5G technology is the next stage in the development of wireless telecommunications networks. Thanks to much quicker data transmission speeds and fewer delays, this technology will make it possible to offer new quality services both for public uses such as smart energy grids, transport systems, and smart cities, and for private uses such as autonomous and automated vehicles and smart homes. Also, given the greater number of devices operated by one network unit, 5G will provide for better configuration options, making it possible to offer different services to a large number of users within one infrastructure. This distinguishes 5G technology from the technologies available today, where the activity of one user has an impact on other users and reduces data transmission speed.
The potential of 5G technology has also been noticed in Poland, which has led to the country’s first tests, strategic studies, and regulatory solutions. In the January 2018 “5G Strategy for Poland” report, Poland’s Ministry of Digital Affairs declared the main objectives in preparing Poland for 5G technology, including the designation of one large city (Lodz) in which a 5G network is to operate commercially by the end of 2020, and that all urban areas and main rail and road transport routes are to be covered by the new network by 2025.
Official studies have listed the basic barriers to the development of 5G technology in Poland, such as: (a) excessive electromagnetic radiation limits (as Polish limits – which are approximately a hundred times higher than in other EU Member States – do not enable activating additional radio devices that operate in one location); (b) the need to simplify and shorten the time periods of administrative procedures for the construction and modernization of base stations; and (c) legal and financial limitations related to the Construction Law and the Law on Public Roads (including the fees for occupying a road lane, which can differ significantly).
A draft act submitted to the Lower House of Parliament in May 2019 amending the Act on Supporting the Development of Telecommunications Services and Networks (the so-called “Major Act”) is designed to remove some of these barriers. The draft act amends the Construction Law and regulations concerning public roads, to, among other things, reduce and standardize the fees for occupying a road lane. Also, according to the draft act, local government units will be able to conclude agreements with investors, which will allow for a further rate reduction. And the mandatory electromagnetic radiation limits are expected to be raised at least up to half of the norms in force in other EU Member States. Other amendments to the Telecommunications Law – which was adopted in March 2019 – enable reshuffling (i.e., a modification of the reservation of radio frequencies for 5G that are currently allocated for other purposes).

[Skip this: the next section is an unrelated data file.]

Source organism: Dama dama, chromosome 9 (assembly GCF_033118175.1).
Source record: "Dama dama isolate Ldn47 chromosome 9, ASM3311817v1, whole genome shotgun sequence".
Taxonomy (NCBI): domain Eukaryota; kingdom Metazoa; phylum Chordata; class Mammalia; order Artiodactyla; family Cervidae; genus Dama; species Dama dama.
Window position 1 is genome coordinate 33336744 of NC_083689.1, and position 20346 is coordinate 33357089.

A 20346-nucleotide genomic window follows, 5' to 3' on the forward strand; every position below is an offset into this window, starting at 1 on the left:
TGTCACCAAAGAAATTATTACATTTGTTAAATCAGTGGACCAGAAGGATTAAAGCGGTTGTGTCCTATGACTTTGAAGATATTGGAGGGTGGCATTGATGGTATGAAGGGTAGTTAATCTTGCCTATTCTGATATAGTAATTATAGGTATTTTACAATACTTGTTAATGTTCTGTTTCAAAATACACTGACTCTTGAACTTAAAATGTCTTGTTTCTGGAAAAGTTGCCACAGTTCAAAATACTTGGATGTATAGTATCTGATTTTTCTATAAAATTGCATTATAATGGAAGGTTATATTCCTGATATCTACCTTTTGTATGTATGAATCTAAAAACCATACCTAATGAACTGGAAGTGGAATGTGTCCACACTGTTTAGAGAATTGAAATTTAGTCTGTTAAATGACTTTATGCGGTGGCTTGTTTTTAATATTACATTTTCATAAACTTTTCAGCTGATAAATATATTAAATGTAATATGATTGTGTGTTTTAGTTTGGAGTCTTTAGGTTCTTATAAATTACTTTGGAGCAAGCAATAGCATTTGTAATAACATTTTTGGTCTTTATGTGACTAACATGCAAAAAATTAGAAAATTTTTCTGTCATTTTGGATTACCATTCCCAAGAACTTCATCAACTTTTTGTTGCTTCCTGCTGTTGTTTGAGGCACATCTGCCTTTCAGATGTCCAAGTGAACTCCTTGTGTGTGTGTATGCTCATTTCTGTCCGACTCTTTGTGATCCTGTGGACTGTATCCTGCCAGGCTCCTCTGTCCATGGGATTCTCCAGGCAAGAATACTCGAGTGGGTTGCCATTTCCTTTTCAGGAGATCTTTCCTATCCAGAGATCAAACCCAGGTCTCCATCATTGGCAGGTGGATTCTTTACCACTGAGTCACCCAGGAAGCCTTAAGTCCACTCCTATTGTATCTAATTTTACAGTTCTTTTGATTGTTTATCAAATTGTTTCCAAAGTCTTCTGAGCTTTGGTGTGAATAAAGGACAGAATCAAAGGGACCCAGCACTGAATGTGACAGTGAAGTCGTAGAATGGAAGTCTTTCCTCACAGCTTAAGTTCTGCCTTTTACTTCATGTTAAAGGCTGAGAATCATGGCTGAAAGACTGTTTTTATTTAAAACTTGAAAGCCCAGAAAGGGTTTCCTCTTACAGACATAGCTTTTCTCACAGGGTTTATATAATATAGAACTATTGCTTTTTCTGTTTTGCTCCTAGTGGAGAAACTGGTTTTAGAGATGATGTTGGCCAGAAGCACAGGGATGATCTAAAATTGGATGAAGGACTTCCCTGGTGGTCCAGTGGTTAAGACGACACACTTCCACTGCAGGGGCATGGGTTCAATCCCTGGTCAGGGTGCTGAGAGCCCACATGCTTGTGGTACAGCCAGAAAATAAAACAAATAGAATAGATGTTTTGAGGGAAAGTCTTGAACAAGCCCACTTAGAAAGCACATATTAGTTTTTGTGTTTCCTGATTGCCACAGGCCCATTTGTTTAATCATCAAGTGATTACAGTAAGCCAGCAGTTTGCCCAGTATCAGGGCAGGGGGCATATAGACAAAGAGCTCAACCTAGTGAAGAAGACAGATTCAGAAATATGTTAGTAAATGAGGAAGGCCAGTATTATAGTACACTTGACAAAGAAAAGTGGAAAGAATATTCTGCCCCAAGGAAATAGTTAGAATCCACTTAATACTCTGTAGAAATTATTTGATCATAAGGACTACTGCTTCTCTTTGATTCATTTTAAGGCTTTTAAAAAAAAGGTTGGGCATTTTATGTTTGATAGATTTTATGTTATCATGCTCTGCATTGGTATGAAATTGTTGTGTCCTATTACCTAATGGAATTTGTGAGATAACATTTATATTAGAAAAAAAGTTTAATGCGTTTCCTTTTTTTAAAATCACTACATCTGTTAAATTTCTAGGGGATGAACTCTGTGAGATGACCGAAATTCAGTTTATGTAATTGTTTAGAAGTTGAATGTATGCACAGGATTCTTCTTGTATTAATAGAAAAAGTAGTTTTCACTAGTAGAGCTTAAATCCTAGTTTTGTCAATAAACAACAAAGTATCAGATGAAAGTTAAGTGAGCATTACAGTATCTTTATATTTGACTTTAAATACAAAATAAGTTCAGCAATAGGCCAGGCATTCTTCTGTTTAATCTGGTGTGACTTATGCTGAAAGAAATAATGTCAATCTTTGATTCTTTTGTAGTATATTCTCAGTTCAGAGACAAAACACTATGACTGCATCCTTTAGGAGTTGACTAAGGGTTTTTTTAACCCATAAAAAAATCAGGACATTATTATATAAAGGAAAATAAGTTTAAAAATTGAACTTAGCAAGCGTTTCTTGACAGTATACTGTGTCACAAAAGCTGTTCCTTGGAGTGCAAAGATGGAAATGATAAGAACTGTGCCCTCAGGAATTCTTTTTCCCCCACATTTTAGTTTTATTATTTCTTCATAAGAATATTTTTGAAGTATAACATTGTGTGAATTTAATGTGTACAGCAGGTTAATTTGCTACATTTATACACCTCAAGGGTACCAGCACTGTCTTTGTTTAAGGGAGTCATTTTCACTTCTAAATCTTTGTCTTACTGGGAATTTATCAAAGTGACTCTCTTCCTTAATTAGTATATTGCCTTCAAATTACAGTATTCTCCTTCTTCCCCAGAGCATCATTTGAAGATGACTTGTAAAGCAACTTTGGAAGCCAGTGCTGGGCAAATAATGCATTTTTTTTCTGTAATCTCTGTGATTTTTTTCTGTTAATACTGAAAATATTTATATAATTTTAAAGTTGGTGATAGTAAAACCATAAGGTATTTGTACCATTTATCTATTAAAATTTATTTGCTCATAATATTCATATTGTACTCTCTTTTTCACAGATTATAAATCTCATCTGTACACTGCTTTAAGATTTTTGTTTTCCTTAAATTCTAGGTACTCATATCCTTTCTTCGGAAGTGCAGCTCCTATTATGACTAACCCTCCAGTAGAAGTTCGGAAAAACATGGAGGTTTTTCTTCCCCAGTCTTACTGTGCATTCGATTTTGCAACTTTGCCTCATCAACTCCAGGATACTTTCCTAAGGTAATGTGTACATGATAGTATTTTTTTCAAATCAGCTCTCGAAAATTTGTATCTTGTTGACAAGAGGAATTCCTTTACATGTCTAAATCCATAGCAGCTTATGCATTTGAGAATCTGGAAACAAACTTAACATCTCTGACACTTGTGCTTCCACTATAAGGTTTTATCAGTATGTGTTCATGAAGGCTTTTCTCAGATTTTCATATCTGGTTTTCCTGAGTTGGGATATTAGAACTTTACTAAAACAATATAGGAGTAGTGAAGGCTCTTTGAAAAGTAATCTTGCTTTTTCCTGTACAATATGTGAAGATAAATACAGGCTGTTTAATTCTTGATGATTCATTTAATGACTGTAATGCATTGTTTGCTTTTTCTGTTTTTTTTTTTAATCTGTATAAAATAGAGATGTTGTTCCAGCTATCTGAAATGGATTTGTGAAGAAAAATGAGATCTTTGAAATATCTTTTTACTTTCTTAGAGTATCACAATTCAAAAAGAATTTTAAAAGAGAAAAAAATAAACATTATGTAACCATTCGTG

However, no clear decision has yet been reached in Poland as regards the preferred model (i.e., commercial, public, or shared) for constructing the 5G network. The majority of key domestic operators favor the commercial model, which seems to allow for the quickest implementation of 5G, while maintaining state revenue in exchange for the rights to use the radio spectrum. The difference between the projected commercial outlays and the actual costs of constructing the 5G network, which is estimated at approximately PLN 14 billion, is to be solved by establishing a Broadband Fund, which will allow for financing part of the investment from public funds. The establishment of the fund was provided for in the draft amendment to the Major Act.
Another preparatory document – the National Action Plan: Changes to the Allocation of the 700 MHz Band in Poland – points to problems connected with “freeing up” the 700 MHz band. This is because no agreement has been reached with the Russian Federation, which uses this band for aviation radio navigation and for analogue television. Given the features of radio waves, potential distortion from abroad could be noticeable as much as 300 km into Poland. There is a lot of work in store also for the private sector, as according to European Commission data, only 2 of the 138 tests of the 5G networks carried out in the EU by the end of 2018 were conducted in Poland.
By Tomasz Koryzma, Partner, and Damian Karwala, Senior Associate, CMS Warsaw
This Article was originally published in Issue 6.8 of the CEE Legal Matters Magazine. If you would like to receive a hard copy of the magazine, you can subscribe here.